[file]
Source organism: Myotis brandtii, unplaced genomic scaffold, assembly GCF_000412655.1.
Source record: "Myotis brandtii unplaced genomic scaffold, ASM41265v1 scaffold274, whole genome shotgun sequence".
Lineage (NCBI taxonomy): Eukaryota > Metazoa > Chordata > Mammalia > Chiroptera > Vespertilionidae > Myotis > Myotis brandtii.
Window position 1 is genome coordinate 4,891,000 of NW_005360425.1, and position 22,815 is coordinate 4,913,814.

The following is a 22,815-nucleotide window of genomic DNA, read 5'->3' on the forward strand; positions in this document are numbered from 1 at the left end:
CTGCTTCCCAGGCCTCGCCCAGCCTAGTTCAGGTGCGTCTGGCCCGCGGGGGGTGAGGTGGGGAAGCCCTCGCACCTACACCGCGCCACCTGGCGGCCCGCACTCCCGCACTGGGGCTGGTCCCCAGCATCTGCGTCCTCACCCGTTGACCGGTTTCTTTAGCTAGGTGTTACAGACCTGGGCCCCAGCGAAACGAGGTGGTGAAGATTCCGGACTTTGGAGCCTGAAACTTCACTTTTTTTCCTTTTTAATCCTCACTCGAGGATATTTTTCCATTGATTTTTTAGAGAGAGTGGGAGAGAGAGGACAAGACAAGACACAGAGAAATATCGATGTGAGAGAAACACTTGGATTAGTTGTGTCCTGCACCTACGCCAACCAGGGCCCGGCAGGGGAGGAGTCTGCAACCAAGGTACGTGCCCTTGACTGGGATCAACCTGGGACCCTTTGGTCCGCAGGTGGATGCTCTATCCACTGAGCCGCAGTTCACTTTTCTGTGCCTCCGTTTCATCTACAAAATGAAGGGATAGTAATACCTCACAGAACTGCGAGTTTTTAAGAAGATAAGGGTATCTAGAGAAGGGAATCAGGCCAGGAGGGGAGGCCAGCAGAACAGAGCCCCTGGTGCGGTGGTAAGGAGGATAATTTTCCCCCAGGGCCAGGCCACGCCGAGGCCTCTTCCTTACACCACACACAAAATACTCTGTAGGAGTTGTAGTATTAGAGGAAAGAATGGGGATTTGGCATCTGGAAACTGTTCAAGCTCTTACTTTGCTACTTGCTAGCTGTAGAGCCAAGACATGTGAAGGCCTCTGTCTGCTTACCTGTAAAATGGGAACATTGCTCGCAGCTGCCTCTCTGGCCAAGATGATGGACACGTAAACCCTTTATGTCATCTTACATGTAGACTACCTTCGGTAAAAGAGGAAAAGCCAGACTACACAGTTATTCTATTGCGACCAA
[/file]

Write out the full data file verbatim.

Source organism: Myotis brandtii, unplaced genomic scaffold, assembly GCF_000412655.1.
Source record: "Myotis brandtii unplaced genomic scaffold, ASM41265v1 scaffold274, whole genome shotgun sequence".
Lineage (NCBI taxonomy): Eukaryota > Metazoa > Chordata > Mammalia > Chiroptera > Vespertilionidae > Myotis > Myotis brandtii.
Window position 1 is genome coordinate 4,891,000 of NW_005360425.1, and position 22,815 is coordinate 4,913,814.

The following is a 22,815-nucleotide window of genomic DNA, read 5'->3' on the forward strand; positions in this document are numbered from 1 at the left end:
CTGCTTCCCAGGCCTCGCCCAGCCTAGTTCAGGTGCGTCTGGCCCGCGGGGGGTGAGGTGGGGAAGCCCTCGCACCTACACCGCGCCACCTGGCGGCCCGCACTCCCGCACTGGGGCTGGTCCCCAGCATCTGCGTCCTCACCCGTTGACCGGTTTCTTTAGCTAGGTGTTACAGACCTGGGCCCCAGCGAAACGAGGTGGTGAAGATTCCGGACTTTGGAGCCTGAAACTTCACTTTTTTTCCTTTTTAATCCTCACTCGAGGATATTTTTCCATTGATTTTTTAGAGAGAGTGGGAGAGAGAGGACAAGACAAGACACAGAGAAATATCGATGTGAGAGAAACACTTGGATTAGTTGTGTCCTGCACCTACGCCAACCAGGGCCCGGCAGGGGAGGAGTCTGCAACCAAGGTACGTGCCCTTGACTGGGATCAACCTGGGACCCTTTGGTCCGCAGGTGGATGCTCTATCCACTGAGCCGCAGTTCACTTTTCTGTGCCTCCGTTTCATCTACAAAATGAAGGGATAGTAATACCTCACAGAACTGCGAGTTTTTAAGAAGATAAGGGTATCTAGAGAAGGGAATCAGGCCAGGAGGGGAGGCCAGCAGAACAGAGCCCCTGGTGCGGTGGTAAGGAGGATAATTTTCCCCCAGGGCCAGGCCACGCCGAGGCCTCTTCCTTACACCACACACAAAATACTCTGTAGGAGTTGTAGTATTAGAGGAAAGAATGGGGATTTGGCATCTGGAAACTGTTCAAGCTCTTACTTTGCTACTTGCTAGCTGTAGAGCCAAGACATGTGAAGGCCTCTGTCTGCTTACCTGTAAAATGGGAACATTGCTCGCAGCTGCCTCTCTGGCCAAGATGATGGACACGTAAACCCTTTATGTCATCTTACATGTAGACTACCTTCGGTAAAAGAGGAAAAGCCAGACTACACAGTTATTCTATTGCGACCAA